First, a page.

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Most of all, today’s beauty shoppers want value

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Price is chief motivator steering consumers to mass beauty retailers

Walgreens_Soap & Glory

With its Soap & Glory brand, Walgreens aims to appeal to beauty shoppers seeking trendy, high-quality products at a strong value.

NEW YORK — The secret weapon in the battle for the $62 billion that U.S. customers spend on beauty care and cosmetics just might be something mass retailers had all along — steep values.

While drug, discount and supermarket chains have burnished their image in beauty with illumination, upgraded products and elevated service, it turns out those could be window dressing. What today’s shoppers, especially Millennials, crave are low prices.

Research from Prosper Insights and Analytics reveals Walmart and Target Corp. have grown their numbers of beauty shoppers in the past year.

Admittedly, Sephora and Ulta Beauty have, too, but the survey suggests that Millennials have frugal shopping habits. They often splurge on experiences and save on beauty. The Amazon effect can’t be overlooked in beauty. Amazon has become the fifth-most-popular site for skin care and cosmetics and the top online destination for beauty. Price plays a big role in its swelling shopper base. And the buzz created when Amazon bought Whole Foods — which suggested prices would drop and the retailer would lose its “whole paycheck” moniker — also bears out its value proposition. That further supports the theory that beauty shoppers want keen prices.

Taking a deeper dive into the research, while beauty specialists such as Sephora and Ulta Beauty have made inroads, Walmart and Target actually rank as the No. 1 destinations for skin care and cosmetics.

Deborah Weinswig_Fung Group

Deborah Weinswig, Fung Group

Price is selected as the strongest motivator directing shoppers to those discount doors. Drug stores are popular, too, but tend to skew older — a fact that chains such as CVS Pharmacy and Walgreens are addressing with more hip selections.

“Neither Sephora nor Ulta feature in the top five retailers named by those asked where they shop most often for skin care and cosmetics, perhaps suggesting that they are a secondary destination for some consumers,” writes Deborah Weinswig, managing director of Fung Group, in a report on channel shifts in U.S. beauty ­retailing.

Weinswig makes it clear shoppers are not only bargain hunters. In reality, beauty shopping has become polarized, with growth at the low end or specialized beauty with enhanced service.

“A key takeaway for those retailers selling beauty products is a concept that is applicable across categories: Either specialize convincingly or focus on low prices,” states Weinswig. The middle ground is being served by Amazon, she concludes.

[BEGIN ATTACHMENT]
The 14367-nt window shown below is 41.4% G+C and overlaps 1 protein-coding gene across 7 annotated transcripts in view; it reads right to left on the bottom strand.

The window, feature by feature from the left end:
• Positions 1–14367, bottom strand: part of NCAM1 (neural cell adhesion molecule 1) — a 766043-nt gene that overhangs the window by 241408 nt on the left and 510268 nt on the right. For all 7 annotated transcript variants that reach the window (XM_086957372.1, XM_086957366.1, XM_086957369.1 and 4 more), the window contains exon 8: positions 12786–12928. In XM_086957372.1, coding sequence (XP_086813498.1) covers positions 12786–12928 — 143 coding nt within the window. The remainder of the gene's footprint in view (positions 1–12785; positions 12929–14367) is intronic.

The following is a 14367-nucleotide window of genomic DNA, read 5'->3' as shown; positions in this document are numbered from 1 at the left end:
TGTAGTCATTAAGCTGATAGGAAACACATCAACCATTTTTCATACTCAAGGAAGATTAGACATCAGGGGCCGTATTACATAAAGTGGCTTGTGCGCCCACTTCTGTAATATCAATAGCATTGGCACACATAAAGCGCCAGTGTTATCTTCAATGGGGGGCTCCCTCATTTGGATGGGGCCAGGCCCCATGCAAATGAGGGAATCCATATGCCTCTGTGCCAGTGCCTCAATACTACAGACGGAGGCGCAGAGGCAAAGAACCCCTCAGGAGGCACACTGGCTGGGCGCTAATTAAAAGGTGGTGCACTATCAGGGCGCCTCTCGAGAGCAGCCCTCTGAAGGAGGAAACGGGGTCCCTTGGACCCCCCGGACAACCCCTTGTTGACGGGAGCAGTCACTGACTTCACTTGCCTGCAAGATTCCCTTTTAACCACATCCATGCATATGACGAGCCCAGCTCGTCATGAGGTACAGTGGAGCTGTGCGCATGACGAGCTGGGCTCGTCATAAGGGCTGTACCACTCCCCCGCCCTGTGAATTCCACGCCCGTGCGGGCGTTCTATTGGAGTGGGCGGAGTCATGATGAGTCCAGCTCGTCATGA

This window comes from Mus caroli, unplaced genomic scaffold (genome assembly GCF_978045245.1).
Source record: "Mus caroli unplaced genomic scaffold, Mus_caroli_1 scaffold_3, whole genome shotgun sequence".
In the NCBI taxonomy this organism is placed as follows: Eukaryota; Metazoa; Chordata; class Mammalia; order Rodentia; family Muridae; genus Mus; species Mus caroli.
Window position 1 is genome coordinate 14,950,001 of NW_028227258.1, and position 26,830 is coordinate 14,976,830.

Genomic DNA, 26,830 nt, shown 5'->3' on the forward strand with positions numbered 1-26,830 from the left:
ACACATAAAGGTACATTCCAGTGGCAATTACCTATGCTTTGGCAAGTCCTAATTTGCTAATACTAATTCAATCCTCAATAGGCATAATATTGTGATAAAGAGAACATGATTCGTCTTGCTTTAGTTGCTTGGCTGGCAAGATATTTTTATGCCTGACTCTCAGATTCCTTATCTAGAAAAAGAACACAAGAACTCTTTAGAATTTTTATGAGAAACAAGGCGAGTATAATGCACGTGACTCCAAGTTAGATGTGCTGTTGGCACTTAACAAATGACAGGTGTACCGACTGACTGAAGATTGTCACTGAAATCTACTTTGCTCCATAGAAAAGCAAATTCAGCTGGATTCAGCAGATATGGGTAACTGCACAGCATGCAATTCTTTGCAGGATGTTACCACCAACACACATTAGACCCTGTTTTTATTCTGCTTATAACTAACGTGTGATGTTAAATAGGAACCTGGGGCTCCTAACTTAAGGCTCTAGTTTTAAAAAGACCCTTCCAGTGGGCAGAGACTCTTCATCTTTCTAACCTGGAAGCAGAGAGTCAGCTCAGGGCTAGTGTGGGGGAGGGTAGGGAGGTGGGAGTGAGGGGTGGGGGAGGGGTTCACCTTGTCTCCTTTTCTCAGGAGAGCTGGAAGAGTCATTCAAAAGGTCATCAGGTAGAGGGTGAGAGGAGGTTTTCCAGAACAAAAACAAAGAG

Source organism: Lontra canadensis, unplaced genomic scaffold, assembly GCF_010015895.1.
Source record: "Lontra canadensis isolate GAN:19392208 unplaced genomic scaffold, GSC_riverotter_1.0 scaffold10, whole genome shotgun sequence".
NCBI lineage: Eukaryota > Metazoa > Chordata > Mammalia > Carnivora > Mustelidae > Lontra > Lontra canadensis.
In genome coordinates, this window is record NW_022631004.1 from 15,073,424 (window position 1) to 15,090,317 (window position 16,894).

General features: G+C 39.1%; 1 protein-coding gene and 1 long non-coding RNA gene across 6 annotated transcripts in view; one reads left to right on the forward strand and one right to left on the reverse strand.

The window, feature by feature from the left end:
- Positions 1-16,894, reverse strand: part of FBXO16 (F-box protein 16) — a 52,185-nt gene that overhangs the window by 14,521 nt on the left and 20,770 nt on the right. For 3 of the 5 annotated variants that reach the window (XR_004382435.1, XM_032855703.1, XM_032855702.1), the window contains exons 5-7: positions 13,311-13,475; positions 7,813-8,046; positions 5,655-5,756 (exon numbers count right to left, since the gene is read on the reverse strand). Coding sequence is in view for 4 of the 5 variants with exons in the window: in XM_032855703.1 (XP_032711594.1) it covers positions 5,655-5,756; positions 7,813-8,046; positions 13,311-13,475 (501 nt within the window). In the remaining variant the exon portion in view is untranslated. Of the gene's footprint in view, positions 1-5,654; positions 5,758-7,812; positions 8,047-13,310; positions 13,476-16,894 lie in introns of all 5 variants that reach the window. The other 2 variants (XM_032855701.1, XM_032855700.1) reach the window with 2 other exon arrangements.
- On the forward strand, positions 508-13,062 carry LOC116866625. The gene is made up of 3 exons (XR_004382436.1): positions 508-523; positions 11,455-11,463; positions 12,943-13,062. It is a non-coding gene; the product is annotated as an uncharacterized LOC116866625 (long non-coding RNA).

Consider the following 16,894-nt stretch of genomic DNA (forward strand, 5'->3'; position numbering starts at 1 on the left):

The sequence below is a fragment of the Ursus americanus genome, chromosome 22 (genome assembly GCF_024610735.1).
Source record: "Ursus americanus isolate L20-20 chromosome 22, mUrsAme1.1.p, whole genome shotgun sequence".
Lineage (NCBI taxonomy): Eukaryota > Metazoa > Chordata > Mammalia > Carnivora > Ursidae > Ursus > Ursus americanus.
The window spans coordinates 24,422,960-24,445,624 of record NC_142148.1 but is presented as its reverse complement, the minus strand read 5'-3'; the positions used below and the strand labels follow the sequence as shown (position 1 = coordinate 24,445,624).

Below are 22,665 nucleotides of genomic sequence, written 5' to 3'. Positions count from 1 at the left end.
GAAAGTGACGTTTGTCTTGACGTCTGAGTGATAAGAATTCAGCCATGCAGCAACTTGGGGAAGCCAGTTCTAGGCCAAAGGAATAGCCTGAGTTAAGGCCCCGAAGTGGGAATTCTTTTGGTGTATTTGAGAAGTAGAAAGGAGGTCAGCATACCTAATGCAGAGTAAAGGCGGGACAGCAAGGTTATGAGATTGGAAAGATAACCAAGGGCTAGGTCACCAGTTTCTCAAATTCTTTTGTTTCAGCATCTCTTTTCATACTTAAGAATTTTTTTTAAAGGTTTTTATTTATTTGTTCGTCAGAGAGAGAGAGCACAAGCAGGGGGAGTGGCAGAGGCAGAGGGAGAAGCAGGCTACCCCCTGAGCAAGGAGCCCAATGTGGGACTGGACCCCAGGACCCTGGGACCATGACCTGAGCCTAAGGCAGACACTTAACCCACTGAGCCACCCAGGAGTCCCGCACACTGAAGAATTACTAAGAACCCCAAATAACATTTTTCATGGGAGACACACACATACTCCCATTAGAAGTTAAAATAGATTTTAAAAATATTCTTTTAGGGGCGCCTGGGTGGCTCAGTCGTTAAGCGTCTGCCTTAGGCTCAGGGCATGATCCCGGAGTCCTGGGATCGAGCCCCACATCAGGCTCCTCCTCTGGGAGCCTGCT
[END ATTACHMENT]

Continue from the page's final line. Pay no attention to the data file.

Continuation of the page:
However, something interesting is happening. Even the experiential and high-service-level specialty stores are reaching into lower price points.

Sephora is adding online sensation ColourPop to its mix this November. It is big news because the brand had only been digital, but also because prices are on par with drug stores. So ColourPop will be under the same roof as pricier options such as La Mer where entry prices are $70 and some items retail for $785 and up. Sephora executives say ColourPop is one of the most requested lines.

And as Ulta Beauty plans its first Manhattan store and adds luster to its roster with upmarket brands such as MAC, Bumble and bumble hair care and Clinique Fit, the powerhouse also beefed up value with e.l.f. Beauty in 200 doors. Wet n wild also got a foot in the door at Ulta Beauty with its limited-edition Unicorn Glow priced from $2.99 to $5.99.

Department stores, which have lost tremendous market share in cosmetics, are shaking things up, too. Bloomingdale’s just unwrapped a new look slated for five markets called Glowhaus. The decidedly Millennial-charged assortment in the beauty outpost includes lines such as Winky Lux and Lime Crime that sport price points under $10 — making them competitive with drug and discount stores.

Macy’s had already embarked on a program to add lower-price beauty in its Impulse Beauty shops within a shop. Mass market darling NYX is sold in some of the Impulse Beauty installations. Not to be left out, Saks Fifth Avenue will dismantle its second-floor Wellery pop-up and begin recasting the space for a new beauty department.

While prestige merchants add lower-price goods, mass marketers are trying to polish their image with better in-store environments. In some ways, the two channels are meeting in the middle.

*For the full 17-page Beauty Special Report, please see the Sept. 25, 2017, issue of Chain Drug Review.


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